Hollywood is no stranger to sprawling mythologies or long running franchises, but it wasn’t until the arrival of the Marvel Cinematic Universe that franchises started looking beyond the traditional trilogy – or sometimes more – model followed by many franchises. Now, most large cinematic brands are expected to maintain an entire sandbox of continuity where the franchise is free to focus on different characters or different points in the timeline without disrupting any established story.

Today, the MCU is joined by the DC Extended Universe, the recently revitalized Star Wars Universe, Warner Bros./Legendary’s MonsterVerse, and Universal’s untitled monsters shared universe (which probably regrets missing out on the “MonsterVerse” branding).

The Transfomers cinematic franchise has been around for almost a decade, overseen almost entirely by Michael Bay, who’s directed all four (about to be five) installments, but Transformers so far has hardly been a shared universe. Sure, Age of Extinction brought in a new main human crew, acting almost like a spin-off, but little heed has been paid to maintaining continuity or establishing opportunity for sequels and spinoffs. Each movie has merely been tacked on without any major over-arching themes to tie everything together.

This changes with The Last Knight. The newly formed (since Transformers: Age of Extinction) Transformers writers room teamed with Hasbro to put together a sprawling lore that covers a massive history that draws from the cartoons and comics, uniting the mythologies into a single Transformers “bible.” Michael Bay originally expected Transformers: Age of Extinction to be his last movie for the franchise, but after seeing the work done by the writers room, he decided to do one more.

Michael Bay and Josh Duhamel on set of Transformers The Last Knight Transformers: The Last Knight Has Most Expansive Mythology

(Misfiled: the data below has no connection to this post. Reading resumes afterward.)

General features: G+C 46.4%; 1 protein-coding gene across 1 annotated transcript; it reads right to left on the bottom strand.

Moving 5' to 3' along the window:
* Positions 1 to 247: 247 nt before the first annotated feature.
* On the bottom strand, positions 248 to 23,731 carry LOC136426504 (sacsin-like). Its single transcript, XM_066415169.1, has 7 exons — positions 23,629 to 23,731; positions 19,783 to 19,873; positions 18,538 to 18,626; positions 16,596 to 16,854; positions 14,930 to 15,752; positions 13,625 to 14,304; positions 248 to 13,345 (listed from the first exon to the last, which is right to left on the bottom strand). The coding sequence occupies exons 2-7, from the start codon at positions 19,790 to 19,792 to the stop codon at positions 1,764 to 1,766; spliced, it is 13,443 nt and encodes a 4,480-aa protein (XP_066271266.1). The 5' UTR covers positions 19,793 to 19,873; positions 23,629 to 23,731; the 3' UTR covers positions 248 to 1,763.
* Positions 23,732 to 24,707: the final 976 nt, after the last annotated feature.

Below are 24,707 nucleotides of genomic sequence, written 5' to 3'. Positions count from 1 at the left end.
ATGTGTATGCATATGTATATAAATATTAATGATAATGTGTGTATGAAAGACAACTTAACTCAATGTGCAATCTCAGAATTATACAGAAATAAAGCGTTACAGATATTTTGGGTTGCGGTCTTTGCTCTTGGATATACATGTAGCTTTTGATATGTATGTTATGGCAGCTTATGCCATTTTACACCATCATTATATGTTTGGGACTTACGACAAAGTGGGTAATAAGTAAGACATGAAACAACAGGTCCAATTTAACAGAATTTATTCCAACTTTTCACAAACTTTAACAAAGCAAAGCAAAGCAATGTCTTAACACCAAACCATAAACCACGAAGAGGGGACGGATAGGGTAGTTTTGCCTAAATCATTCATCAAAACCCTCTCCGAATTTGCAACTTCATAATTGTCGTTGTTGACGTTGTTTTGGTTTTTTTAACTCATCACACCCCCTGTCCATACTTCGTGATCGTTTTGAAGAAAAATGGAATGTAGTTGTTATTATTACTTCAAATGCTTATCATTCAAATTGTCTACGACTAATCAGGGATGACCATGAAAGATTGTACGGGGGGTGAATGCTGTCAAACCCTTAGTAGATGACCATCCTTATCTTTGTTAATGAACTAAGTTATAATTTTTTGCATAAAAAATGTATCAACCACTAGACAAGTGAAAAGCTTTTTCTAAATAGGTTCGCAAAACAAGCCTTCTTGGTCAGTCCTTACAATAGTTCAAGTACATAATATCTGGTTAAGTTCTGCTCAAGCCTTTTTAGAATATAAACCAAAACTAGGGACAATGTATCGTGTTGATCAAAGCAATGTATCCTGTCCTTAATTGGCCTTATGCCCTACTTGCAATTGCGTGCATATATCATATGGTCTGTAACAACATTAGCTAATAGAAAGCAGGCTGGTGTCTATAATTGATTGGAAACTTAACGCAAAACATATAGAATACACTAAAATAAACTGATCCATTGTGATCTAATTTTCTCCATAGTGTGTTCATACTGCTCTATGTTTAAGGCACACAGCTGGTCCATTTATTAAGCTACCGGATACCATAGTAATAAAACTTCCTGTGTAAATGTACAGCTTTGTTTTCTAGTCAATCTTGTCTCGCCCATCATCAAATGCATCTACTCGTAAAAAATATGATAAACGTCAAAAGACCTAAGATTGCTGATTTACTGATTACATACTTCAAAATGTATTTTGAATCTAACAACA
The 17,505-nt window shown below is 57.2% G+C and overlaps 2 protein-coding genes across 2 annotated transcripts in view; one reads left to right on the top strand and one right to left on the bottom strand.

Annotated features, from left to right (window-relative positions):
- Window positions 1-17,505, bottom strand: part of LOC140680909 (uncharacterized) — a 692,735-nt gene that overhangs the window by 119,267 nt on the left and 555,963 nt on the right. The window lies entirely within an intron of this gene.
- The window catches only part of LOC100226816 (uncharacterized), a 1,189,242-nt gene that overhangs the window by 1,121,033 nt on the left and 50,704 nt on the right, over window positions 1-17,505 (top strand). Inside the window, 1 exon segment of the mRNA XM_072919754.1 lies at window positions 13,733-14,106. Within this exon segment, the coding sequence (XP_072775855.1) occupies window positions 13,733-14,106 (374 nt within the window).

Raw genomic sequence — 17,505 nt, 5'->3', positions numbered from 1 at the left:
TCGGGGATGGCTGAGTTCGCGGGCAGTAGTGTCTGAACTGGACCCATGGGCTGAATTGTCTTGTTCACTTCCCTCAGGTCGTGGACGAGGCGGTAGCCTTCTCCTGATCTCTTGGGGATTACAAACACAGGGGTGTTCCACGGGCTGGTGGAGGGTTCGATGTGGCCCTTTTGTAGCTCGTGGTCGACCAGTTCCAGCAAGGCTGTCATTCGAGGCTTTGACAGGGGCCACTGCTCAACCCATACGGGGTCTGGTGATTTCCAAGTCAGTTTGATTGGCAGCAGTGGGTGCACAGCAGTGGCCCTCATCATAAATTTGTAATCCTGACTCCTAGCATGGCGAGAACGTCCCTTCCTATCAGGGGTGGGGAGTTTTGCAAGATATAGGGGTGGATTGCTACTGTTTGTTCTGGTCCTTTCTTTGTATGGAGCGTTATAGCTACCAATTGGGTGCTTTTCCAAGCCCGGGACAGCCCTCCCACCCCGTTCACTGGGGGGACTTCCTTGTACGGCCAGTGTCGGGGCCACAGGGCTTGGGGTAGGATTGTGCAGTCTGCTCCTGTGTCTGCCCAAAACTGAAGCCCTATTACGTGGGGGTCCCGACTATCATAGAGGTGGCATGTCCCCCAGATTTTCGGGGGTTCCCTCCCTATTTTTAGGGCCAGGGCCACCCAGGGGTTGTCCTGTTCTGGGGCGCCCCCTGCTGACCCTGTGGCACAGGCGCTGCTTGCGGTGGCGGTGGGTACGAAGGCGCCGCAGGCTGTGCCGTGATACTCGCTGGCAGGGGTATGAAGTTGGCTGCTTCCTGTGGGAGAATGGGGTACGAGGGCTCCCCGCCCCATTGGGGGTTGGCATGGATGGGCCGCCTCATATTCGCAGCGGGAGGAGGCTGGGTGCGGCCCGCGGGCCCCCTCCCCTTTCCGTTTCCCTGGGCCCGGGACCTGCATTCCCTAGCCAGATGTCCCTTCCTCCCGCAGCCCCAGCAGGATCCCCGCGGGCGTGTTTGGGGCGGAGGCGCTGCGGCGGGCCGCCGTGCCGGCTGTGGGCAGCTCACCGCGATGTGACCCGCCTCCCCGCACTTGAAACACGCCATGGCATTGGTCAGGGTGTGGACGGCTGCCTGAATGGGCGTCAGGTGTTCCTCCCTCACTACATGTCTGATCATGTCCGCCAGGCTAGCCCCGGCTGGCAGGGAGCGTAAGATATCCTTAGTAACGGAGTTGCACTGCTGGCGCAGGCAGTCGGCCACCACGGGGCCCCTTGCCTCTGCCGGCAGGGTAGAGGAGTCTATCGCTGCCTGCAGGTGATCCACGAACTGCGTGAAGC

Now that there’s only a few months left before the release of his final Transformers film, the director posted a letter on his website in which he describes the evolution of the franchise, praising the work done by all the writers involved:

“It was a huge task to expand mythology from the beginning of the world throughout history. We had a great team of writers: Akiva Goldsman (A Beautiful Mind); Art Marcum & Matt Holloway (Iron Man); Ken Nolan (Black Hawk Down); Zak Penn (Ready Player One); Lindsey Beer (Barbie); Geneva Robertson-Dworet (Tomb Raider); Christina Hodson (Bumblebee); Steven DeKnight (Daredevil, Smallville); Jeff Pinkner (The Amazing Spider-Man 2, Lost); and Andrew Barrer & Gabriel Ferrari (Ant-Man).
Through the summer of 2015, they worked in a huge space on the Paramount lot, surrounded by over 10,000 concept images from the franchise’s history: the movies, cartoons, and comic books. They had a life-size Bumblebee, a Megatron head, and many other props staring them down. We pulled from everything. It was a fan’s dream room.
We brought in Transformers historians from Hasbro to educate them on where Transformers has been – so that they could figure out where it can go.”

The true payoff of this effort won’t be known until The Last Knight arrives in theaters in June, but the description of the process certainly sounds like there might be a lot in store for fans of the series. While Bay is not traditionally known for being understated or subtle in the first place, he also promises that the visuals and story of The Last Knight are going to set a new bar for the franchise:

“I can safely say that there’s never been a Transformers film with the huge visual scope and expansive mythology as this movie, The Last Knight.”

No official announcements have been made regarding who will helm the franchise after Bay, but the work done by the writers’ room has set up many new movies, starting with a Bumblebee spinoff in 2018, and moving to a sixth and seventh Transformers movie after that. Provided Transformers maintains its box office dominance through future films, that mythology could get even more massive, as rumors of crossovers with other Hasbro brands like G.I. Joe, who’s writers’ room shares some writers with the Transformers room, also suggest that a truly massive Hasbro shared universe could be on the horizon.

More: Transformers: The Last Knight Plot Synopsis – Optimus is Gone

Source: Michael Bay